Advance Notice  of Proposed
Rulemaking on  Lead  Emissions  from
Piston-Engine Aircraft Using Leaded
Aviation  Gasoline
     In this action we describe and request comment on the data available for
      evaluating lead emissions, ambient concentrations and potential exposure to
      lead from the use of leaded aviation gasoline (avgas) in piston-engine
      powered aircraft,

     This action describes considerations regarding emission engine standards
      and requests comment on approaches for transitioning the piston-engine fleet
      to unleaded avgas,

     This action is one of the steps EPA is taking in response to a petition submit-
      ted by Friends of the Earth (FOE) requesting that EPA find endangerment
      from and regulate lead emitted by piston-engine aircraft, or if insufficient
      information exists, to commence a study,

     EPA's next step is to consider the information presented in the ANPR and
      comments received from the public to determine whether, in the Administrator's
      judgment, aircraft lead emissions from aircraft using leaded aviation gasoline
      cause or contribute to air pollution which may be reasonably anticipated to
      endanger public health or welfare. EPA will also be considering comments
      from the public and continuing conversations with FAA and industry about
      issues associated with potential future emission standards,

     If EPA judges, in a subsequent action, that lead emissions from these aircraft
      cause or contribute to air pollution which may be reasonably anticipated to
      endanger public health or welfare, EPA would be required, in consultation
      with FAA, to establish standards to control the emissions of lead from piston-
      engine aircraft. FAA would also be required to establish standards for the
      composition of piston-engine aircraft fuel to control lead emissions.
United States
Environmental Protection
                                 Office of Transportation and Air Quality
                                                          April 2010

Lead Emissions from Piston-Engine Aircraft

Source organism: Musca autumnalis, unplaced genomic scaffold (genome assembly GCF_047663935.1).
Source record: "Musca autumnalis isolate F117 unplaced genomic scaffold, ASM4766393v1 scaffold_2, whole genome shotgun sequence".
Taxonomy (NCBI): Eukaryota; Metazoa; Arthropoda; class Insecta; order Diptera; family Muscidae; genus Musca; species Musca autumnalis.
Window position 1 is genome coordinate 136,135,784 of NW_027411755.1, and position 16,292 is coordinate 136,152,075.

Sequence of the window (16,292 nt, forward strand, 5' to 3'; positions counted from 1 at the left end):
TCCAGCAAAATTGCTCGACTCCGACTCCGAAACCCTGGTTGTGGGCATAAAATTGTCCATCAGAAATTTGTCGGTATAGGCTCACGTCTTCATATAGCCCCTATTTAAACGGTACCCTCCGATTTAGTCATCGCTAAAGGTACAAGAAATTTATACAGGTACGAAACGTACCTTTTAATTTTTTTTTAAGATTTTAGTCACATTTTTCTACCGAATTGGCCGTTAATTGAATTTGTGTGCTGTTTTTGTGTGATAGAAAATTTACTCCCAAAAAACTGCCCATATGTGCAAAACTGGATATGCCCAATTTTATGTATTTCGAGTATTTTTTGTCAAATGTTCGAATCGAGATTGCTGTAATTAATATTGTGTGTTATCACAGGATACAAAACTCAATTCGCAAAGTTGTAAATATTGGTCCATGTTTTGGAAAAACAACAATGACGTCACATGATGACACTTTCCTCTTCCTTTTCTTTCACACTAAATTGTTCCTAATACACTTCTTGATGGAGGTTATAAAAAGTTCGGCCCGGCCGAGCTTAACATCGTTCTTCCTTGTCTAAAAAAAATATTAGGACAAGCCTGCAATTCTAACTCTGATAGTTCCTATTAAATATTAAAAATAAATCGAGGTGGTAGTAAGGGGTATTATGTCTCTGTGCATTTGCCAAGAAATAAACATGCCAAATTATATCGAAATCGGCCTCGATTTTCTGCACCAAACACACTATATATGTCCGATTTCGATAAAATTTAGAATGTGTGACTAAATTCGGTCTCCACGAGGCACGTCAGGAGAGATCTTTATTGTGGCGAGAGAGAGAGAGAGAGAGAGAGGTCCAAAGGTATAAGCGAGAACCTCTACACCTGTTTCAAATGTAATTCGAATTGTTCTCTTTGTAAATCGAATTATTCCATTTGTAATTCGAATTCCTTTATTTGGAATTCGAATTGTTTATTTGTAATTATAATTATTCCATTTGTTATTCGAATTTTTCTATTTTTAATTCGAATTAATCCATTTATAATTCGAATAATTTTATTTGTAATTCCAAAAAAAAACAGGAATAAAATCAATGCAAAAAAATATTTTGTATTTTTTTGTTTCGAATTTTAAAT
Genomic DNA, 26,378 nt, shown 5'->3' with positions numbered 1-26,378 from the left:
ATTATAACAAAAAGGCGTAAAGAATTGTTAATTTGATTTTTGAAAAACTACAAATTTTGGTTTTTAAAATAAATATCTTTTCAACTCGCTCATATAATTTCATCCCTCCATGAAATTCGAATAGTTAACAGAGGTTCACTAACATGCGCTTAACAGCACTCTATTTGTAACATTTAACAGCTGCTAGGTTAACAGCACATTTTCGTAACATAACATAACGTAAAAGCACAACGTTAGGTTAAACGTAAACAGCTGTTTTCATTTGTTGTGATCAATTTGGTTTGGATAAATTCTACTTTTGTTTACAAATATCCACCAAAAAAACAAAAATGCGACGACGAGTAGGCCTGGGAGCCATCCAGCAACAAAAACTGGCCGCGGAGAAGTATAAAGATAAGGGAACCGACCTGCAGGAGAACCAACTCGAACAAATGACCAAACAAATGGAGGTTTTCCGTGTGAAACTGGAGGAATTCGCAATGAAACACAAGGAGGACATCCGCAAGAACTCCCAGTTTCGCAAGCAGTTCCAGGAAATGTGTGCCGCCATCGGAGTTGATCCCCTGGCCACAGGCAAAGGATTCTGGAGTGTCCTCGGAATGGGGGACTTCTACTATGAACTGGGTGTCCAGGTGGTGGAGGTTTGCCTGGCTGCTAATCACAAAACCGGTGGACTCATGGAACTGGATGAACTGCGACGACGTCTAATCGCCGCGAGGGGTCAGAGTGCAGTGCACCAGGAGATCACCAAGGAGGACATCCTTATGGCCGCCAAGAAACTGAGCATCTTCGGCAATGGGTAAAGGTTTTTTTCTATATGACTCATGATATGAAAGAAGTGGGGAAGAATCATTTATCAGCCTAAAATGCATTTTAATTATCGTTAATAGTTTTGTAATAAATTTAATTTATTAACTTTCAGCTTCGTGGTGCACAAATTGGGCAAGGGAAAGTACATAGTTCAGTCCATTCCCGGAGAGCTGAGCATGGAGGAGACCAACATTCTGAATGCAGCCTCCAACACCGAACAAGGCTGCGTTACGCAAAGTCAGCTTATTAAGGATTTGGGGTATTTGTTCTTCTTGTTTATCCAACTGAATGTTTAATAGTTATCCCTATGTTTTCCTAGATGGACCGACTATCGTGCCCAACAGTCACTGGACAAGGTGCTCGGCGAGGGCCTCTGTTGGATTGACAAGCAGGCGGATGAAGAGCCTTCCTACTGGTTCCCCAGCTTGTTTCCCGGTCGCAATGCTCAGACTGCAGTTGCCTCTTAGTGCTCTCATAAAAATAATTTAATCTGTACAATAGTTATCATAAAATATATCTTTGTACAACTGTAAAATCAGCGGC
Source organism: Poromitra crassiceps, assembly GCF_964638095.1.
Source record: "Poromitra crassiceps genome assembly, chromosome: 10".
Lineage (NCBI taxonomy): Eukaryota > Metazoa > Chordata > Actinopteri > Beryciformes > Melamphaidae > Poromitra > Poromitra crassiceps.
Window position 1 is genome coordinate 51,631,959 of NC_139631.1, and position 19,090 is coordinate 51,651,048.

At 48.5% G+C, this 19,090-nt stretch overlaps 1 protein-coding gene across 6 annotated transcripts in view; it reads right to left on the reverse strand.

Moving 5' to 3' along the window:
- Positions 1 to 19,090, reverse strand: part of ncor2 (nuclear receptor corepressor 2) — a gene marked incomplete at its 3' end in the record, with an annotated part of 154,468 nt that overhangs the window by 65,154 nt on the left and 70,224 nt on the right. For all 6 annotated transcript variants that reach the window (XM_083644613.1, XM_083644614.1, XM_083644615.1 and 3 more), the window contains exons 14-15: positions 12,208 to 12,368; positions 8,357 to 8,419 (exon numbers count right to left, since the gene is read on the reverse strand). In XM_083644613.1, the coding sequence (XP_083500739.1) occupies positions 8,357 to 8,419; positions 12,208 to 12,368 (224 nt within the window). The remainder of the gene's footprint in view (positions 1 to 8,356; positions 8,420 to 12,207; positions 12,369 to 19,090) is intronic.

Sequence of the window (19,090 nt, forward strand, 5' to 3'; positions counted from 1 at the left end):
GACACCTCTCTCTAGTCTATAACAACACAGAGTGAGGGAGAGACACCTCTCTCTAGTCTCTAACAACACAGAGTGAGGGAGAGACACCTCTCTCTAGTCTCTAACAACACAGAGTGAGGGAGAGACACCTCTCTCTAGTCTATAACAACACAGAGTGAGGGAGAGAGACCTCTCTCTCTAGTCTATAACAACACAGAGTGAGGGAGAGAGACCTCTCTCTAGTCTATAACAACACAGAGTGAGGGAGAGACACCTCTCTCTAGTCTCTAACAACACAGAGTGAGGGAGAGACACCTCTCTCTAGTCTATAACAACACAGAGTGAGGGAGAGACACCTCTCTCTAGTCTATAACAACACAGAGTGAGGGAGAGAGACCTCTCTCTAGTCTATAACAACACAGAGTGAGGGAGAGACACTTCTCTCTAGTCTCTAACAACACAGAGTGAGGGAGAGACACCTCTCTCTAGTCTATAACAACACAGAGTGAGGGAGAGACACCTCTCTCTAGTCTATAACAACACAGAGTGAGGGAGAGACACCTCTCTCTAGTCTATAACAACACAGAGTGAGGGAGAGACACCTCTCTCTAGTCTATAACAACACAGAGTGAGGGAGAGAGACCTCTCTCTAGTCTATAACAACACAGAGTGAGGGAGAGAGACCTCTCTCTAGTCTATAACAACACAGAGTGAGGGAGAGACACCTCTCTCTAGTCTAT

There are almost 20,000 airport facilities in the U.S. where leaded avgas is used,

      Aviation gasoline is utilized in general aviation aircraft with piston engines, which are
       generally used for instructional flying, air taxi activities, and personal transportation.
       Lead is not used in jet fuel, the fuel utilized by most commercial aircraft,

      Emissions of lead from piston-engine aircraft using leaded avgas comprise approximately
       half of the national inventory of lead emitted to air,

      EPA estimates that approximately 14.6 billion gallons of leaded avgas were consumed
       between 1970 and 2007, emitting approximately 34,000 tons of lead,

      Airport-specific lead inventories for 2008 are currently undergoing review by state, local
       and tribal authorities and will be completed in 2010,
Lead Concentrations and Exposure to Lead from Piston-Engine Aircraft
     Lead concentrations in air increase with proximity to airports where piston-engine
      aircraft operate,

     Lead emitted in-flight is expected to disperse widely in the environment because lead is
      emitted as a small particle and can travel widely before depositing to soil, water,
      vegetation or other surfaces,

     Approximately 16  million people live within one kilometer of the approximately 20,000
      airport facilities in the U.S.

     Over 3 million children attend school within one kilometer of the approximately 20,000
      airport facilities.
     The U.S. has made tremendous progress in reducing lead concentrations in the outdoor
      air, with average concentrations of lead in air decreasing 91 percent between 1980 and

            Much of this dramatic improvement occurred as a result of the permanent phase-
             out of lead in motor vehicle gasoline. Reductions in the emission of lead have
             also been accomplished through controls on waste incineration and other
             stationary sources.

       Lead is a multimedia pollutant and EPA is concerned about continued emissions of lead
       to air,

          *   Lead that is emitted into the air can be inhaled or, after it settles out of the air,
              can be ingested. Ingestion of lead that has settled onto surfaces is the main way
              children are exposed to lead originally released into the air,

          *   Once in the body, lead is rapidly absorbed into the bloodstream and results in
              a broad range of health effects,

       Children are particularly vulnerable to the effects of lead. Exposures to low levels of lead
       early in life have been linked to effects on IQ, learning, memory, and behavior. There is
       no identified safe level of lead in the body,

       On October 15, 2008, EPA substantially strengthened the national ambient air quality
       standards (NAAQS) for lead, finding that serious health effects occur at much lower
       levels of lead in blood than previously identified.
For More Information
To download a copy of today's action and to obtain additional information regarding
EPA's response to the petition from Friends of the Earth, go to:

EPA will accept public comment on the ANPR for 60 days following its publication in the
Federal Register. To provide comments to EPA, follow the instructions provided in today's action.

For more information about lead in air visit: